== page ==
Yesterday, on my way home from work I get a call from my mother, "The BVM carnival is tonight"
(I hate carnivals) but I say "Okay, I'll bring the kids". After a quick dinner and homework, my two
younger children and I go to my mother's house. My aunt and cousin and most of my nieces and nephews
are waiting. We pile everyone into the car. "I hate carnivals" I say. My mother replies "When you're a mother you have to suffer a little for your kids" What?? Really?
Being a mother is the most wonderful and the hardest job in the world. When you are holding your beautiful new baby in your arms you imagine your life being like living in "Candyland". You're not going to make the mistakes you perceive your mother made. You're going to do everything right and your child is going to be
perfect, and she will love you as much as you love her.
The problem with this idea is that it's a BIG FAT EXPECTATION! I think by now we all know what happens when we have such expectations. The truth is that my mother is right, sometimes you suffer a little when you are a mother. Sometimes it's because your child is sick, maybe she's mentally ill and won't let you help her - you struggle with your instinct as a mother to want to help her and the helplessness you feel when she won't let you. Sometimes it's the harsh "I hate you!" when your child doesn't get his/her way. You know that you shouldn't take it personal. Someone once told me that if your child doesn't hate you during the teenage years then you're not doing a good job. Still those words hurt.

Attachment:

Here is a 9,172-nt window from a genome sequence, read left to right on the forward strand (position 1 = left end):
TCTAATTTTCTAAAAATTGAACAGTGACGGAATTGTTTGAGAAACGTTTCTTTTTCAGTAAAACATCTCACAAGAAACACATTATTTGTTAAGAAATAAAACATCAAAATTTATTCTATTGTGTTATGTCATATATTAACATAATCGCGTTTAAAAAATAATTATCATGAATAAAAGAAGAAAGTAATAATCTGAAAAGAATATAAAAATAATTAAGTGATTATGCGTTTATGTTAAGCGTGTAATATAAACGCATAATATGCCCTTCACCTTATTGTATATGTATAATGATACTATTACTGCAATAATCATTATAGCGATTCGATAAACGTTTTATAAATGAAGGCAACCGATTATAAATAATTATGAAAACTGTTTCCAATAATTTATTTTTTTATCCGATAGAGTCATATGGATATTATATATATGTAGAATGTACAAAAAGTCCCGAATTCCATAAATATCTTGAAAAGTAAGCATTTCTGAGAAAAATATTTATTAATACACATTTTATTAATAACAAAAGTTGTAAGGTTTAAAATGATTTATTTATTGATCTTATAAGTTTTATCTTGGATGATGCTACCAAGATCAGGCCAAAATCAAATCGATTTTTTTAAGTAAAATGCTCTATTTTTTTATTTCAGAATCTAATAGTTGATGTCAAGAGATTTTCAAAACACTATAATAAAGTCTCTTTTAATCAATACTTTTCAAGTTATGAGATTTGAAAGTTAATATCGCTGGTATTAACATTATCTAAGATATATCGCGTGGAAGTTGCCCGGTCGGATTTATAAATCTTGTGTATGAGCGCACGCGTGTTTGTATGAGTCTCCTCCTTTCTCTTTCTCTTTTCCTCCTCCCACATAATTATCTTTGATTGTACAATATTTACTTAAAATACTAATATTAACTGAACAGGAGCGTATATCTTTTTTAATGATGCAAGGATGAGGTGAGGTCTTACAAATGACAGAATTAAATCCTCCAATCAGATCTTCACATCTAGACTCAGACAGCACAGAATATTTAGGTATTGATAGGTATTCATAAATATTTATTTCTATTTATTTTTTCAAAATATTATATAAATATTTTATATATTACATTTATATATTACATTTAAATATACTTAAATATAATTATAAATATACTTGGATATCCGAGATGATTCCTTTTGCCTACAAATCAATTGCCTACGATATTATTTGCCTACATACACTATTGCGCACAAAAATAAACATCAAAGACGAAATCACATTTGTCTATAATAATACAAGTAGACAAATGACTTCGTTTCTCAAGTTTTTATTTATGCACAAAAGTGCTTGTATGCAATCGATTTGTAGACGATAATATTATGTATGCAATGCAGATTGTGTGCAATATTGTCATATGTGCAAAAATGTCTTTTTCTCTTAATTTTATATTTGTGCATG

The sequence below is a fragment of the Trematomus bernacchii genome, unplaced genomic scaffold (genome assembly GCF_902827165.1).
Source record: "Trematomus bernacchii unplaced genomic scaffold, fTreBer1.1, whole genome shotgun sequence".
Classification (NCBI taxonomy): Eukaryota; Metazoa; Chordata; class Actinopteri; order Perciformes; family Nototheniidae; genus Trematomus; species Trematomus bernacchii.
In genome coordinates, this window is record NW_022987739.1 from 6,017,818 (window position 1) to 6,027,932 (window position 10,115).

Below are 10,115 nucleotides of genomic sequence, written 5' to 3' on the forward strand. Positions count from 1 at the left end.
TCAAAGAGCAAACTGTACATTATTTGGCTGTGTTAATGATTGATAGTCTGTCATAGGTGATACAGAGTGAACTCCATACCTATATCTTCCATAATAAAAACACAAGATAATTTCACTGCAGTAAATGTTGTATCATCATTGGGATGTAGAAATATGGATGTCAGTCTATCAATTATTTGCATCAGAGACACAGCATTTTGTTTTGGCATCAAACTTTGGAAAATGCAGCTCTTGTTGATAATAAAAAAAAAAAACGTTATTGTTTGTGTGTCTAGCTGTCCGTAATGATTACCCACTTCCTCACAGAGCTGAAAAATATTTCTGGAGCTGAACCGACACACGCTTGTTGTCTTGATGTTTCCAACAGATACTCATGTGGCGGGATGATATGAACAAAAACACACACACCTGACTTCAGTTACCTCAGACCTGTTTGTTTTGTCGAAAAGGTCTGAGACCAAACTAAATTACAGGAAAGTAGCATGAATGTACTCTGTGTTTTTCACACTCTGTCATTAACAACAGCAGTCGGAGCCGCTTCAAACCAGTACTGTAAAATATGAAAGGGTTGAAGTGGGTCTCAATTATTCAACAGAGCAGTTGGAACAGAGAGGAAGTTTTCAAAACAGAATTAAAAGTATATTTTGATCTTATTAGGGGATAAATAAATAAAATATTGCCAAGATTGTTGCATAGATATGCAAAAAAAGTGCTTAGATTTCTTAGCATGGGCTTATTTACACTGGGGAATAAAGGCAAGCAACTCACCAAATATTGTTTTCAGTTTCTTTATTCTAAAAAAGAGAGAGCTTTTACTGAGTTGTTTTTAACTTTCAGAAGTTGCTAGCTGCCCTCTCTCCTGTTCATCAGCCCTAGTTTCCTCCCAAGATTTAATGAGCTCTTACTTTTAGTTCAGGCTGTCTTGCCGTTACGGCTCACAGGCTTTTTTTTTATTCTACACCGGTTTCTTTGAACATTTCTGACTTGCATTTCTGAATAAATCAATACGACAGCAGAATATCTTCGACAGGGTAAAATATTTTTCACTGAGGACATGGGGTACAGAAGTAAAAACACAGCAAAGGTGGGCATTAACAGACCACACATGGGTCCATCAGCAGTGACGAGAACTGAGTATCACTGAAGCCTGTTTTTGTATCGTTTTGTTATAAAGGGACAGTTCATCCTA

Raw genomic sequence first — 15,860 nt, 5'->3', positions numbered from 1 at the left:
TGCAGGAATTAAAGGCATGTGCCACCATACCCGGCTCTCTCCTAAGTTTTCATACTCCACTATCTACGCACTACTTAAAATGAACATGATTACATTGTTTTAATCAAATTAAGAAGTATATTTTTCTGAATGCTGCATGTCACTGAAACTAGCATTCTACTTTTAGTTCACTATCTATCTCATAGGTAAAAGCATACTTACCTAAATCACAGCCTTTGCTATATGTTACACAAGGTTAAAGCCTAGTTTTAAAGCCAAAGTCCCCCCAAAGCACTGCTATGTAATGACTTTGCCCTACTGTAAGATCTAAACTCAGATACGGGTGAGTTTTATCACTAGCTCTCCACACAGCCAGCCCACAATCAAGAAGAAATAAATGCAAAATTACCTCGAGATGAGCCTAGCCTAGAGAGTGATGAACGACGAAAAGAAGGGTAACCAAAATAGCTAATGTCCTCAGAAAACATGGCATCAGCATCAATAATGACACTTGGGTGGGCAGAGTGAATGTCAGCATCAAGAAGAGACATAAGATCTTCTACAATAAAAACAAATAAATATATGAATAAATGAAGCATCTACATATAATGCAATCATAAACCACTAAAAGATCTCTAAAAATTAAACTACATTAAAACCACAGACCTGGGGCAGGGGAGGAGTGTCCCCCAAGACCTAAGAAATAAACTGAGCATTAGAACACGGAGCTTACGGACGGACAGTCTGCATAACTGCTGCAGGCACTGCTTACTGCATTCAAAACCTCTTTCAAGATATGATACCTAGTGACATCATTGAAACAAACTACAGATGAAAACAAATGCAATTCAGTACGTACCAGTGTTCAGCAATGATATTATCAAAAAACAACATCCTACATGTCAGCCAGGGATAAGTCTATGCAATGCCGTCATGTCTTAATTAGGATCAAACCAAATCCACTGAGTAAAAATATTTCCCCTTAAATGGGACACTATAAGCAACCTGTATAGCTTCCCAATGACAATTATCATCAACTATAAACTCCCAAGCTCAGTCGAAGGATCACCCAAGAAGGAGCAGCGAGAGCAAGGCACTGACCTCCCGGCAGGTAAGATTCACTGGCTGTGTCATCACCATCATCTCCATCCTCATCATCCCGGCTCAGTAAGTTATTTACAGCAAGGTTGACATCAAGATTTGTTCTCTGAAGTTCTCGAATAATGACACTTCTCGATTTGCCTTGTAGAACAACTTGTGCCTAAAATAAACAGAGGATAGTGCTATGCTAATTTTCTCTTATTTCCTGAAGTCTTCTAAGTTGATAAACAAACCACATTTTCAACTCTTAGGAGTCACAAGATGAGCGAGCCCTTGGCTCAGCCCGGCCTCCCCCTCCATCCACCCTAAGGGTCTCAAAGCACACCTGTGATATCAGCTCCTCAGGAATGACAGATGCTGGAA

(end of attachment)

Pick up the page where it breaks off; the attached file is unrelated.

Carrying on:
When you love these children so much that you would die for them and they tell you that they hate you - you suffer a little. It's easier not the take it personal when they are 2 or 3 yrs old. It gets harder when they are teenagers because we expect them to know better. We expect them to know how much that hurts us. (Although, I'm finding that the teen years are just the terrible twos all over again)
We are, once again, presented with the opportunity to practice letting go of our expectations. Accepting our children right where they are in this moment. Loving them - unconditionally and practicing balance. As our children grow we need to find the right balance between guiding them and allowing them to live their lives.
A teacher once told me that the Hindu goddess, Durga is a fierce warrior who will protect you and fight for you until you are strong enough to fight along side of her. Sounds like a mother to me. We are fierce warriors, aren't we? - protecting our children and fighting for them. The challenge is recognizing when they are strong enough to fight along side of you.
Like the woman at the carnival yesterday who lost her 3 year old daughter, we will suffer a little, but ultimately, we will experience a love so powerful that it's like nothing I can describe. The joys are so great, just ask the woman about joy when her little girl was found.